breaks, fresh waves of sunlight, dew glistens
its morning rainbow after night’s wildest storms.

Now the spring lamb moves close to its mother:
teats brim with milk and total innocence; every
thing fresh, new, dew specked, your faith reborn.


There is another way: this outer room
wherein we learn to know ourselves;
that inner room in which we find truth;
this final room in which we learn to serve.

Who are the latter day saints who follow
these paths? We are here and now; we are
legion: catholic and protestant; reformers
and reformed; christians, muslims, jews,

authentic people, believers called by mighty
spirits to find our selves here, there, any
where the search may be carried out. Searchers

all, we know each other: the inner light, uplifted
mind, the refusal to admit, as too many do, that all
has been too long lost …


First, build the spirit lodge then lodge the spirit
within its temporary home. Purify yourself. Sweat.
Drink water. Then, on the propitious day, take
spear in hand and ride the cloud horse, upwards,

to where the creator’s messengers wait. Follow
them. Listen to them. Then when they point,
descend as fast as you may and stab your spear
into mother earth. Pursue the first beast you see.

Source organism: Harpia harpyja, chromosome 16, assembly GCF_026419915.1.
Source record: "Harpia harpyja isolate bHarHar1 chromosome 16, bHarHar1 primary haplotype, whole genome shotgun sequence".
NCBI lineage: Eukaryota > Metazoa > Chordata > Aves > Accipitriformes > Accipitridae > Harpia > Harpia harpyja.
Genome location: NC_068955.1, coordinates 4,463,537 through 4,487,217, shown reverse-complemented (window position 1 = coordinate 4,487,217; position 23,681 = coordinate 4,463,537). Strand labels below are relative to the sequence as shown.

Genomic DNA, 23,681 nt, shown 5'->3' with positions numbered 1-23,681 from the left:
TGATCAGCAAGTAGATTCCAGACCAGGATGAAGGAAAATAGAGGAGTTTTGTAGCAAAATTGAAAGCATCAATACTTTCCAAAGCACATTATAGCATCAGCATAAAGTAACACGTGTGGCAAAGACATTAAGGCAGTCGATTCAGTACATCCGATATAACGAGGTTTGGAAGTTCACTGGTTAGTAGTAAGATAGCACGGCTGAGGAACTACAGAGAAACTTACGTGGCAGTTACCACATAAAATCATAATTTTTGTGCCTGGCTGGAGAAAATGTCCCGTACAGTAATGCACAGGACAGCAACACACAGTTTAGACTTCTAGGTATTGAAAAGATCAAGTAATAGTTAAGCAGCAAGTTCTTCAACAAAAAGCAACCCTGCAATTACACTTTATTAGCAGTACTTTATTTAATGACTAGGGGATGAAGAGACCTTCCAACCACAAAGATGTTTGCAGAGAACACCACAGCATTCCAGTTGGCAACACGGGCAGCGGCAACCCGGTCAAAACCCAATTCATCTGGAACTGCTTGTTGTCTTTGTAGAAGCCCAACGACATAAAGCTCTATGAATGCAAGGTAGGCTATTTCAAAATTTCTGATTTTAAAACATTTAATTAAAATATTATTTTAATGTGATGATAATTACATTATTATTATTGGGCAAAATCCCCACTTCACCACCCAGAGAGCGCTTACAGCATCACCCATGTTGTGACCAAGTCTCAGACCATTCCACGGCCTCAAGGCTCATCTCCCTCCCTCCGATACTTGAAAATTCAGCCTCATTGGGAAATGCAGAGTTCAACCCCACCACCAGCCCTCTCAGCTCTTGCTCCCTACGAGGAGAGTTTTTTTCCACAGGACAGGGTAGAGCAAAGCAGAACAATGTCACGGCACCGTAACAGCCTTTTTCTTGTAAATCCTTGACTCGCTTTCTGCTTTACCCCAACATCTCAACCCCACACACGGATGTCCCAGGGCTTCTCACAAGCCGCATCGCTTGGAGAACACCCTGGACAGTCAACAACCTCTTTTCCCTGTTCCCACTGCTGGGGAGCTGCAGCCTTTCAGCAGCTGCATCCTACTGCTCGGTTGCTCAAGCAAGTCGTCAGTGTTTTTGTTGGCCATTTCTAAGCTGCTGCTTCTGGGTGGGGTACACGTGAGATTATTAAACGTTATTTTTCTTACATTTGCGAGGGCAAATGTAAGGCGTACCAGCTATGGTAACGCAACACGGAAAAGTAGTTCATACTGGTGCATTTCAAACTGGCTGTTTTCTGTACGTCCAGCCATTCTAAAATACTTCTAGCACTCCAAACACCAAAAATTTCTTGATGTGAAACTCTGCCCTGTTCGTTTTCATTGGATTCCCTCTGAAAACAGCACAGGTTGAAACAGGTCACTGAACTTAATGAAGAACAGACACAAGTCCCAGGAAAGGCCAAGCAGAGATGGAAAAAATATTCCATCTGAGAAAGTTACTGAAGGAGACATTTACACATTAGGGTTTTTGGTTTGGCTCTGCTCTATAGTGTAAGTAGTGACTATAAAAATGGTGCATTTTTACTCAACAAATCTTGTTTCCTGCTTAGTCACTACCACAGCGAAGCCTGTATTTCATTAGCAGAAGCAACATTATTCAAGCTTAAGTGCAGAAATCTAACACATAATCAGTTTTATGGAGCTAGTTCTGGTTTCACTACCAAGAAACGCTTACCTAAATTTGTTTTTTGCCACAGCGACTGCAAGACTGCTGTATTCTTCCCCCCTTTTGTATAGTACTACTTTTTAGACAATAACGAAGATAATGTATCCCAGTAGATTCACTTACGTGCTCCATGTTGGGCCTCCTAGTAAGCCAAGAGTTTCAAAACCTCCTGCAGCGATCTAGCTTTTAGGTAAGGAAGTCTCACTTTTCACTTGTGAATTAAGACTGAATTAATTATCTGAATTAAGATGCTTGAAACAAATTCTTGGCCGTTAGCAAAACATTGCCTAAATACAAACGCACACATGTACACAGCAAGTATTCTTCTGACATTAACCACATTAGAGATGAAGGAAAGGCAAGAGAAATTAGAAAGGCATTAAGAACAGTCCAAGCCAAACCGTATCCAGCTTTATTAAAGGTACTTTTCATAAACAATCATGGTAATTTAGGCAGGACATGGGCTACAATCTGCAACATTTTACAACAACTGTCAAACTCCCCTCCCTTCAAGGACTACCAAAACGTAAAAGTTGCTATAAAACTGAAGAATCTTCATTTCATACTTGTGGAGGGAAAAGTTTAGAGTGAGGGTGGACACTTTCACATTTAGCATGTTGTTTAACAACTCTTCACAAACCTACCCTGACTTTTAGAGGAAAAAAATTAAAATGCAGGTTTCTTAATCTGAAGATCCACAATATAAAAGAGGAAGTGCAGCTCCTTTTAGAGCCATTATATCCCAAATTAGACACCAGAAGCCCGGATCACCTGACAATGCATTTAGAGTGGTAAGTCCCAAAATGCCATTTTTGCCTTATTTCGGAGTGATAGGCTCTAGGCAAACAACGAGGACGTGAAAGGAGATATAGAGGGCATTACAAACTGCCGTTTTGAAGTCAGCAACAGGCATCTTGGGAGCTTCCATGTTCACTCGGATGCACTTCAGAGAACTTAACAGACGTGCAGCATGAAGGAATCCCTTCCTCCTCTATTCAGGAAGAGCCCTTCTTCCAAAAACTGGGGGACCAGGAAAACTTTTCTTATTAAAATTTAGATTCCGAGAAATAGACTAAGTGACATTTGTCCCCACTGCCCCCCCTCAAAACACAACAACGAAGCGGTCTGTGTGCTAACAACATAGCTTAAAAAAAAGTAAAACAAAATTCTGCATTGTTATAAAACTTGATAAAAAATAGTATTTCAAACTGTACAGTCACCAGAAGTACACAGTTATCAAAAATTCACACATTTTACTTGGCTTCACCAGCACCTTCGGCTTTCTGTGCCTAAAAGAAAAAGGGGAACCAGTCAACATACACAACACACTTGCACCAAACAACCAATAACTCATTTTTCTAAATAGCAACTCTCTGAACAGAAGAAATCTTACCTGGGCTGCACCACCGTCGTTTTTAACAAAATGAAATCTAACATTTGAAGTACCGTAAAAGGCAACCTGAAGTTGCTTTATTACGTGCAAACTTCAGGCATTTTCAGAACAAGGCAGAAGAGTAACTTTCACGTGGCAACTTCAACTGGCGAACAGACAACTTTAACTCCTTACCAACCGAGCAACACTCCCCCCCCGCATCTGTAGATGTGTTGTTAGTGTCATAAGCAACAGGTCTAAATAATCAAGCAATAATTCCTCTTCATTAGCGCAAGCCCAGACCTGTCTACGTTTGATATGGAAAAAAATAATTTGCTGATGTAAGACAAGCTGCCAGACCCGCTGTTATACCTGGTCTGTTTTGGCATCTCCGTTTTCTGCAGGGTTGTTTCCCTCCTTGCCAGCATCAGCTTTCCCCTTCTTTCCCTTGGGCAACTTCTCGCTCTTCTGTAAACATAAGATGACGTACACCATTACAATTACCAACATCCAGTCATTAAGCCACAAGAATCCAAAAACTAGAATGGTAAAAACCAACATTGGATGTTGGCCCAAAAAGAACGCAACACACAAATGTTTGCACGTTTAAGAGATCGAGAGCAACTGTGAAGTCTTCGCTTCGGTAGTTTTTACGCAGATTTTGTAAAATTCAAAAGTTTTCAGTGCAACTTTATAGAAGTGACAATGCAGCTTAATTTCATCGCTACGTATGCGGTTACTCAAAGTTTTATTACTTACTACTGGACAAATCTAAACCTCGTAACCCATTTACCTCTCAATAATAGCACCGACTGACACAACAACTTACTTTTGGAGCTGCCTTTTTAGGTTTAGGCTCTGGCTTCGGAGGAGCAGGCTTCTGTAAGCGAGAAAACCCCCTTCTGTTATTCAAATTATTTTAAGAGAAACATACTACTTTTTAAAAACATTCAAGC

Spare its life. Talk with it. Find out the secrets
it conceals within its soul. Then join that soul
to yours and be as one. This spirit beast will

be your guide and the wilderness will be a wild
-erness no more. Return on foot, listening as you
walk. Have no fear: your spirit will always be near.

Centro de Misticismo
01 VIII 2005


It stops us dead in our tracks. There is a point
beyond which we cannot swallow. Here, words
and thin air clash, shoulder to shoulder, neither
giving way, a Gordian Knot and no Alexander
slashing with flashing blade. Sometimes, we
ourselves are the victims. We lie there, maimed,
legless, dead, eyeless in Gaza, or else in Baghdad,
in London, in Belfast, in Madrid. An incredible
accuracy cuts the screen’s fuzziness. This jack
flash is a star shell, a roadside bomb, the killer’s
knife blade. A cat’s paw of wind winds us up,
pushes us out across the River Styx. We want
to turn off the television, to switch to another
channel, but we are powerless. The room is silent.
Everybody looks our way, but we are no longer
there. Waves of sound break their white horses
against the walls of this armoured sand-castle rock.

El Rincón
02 VIII 2005

Party Line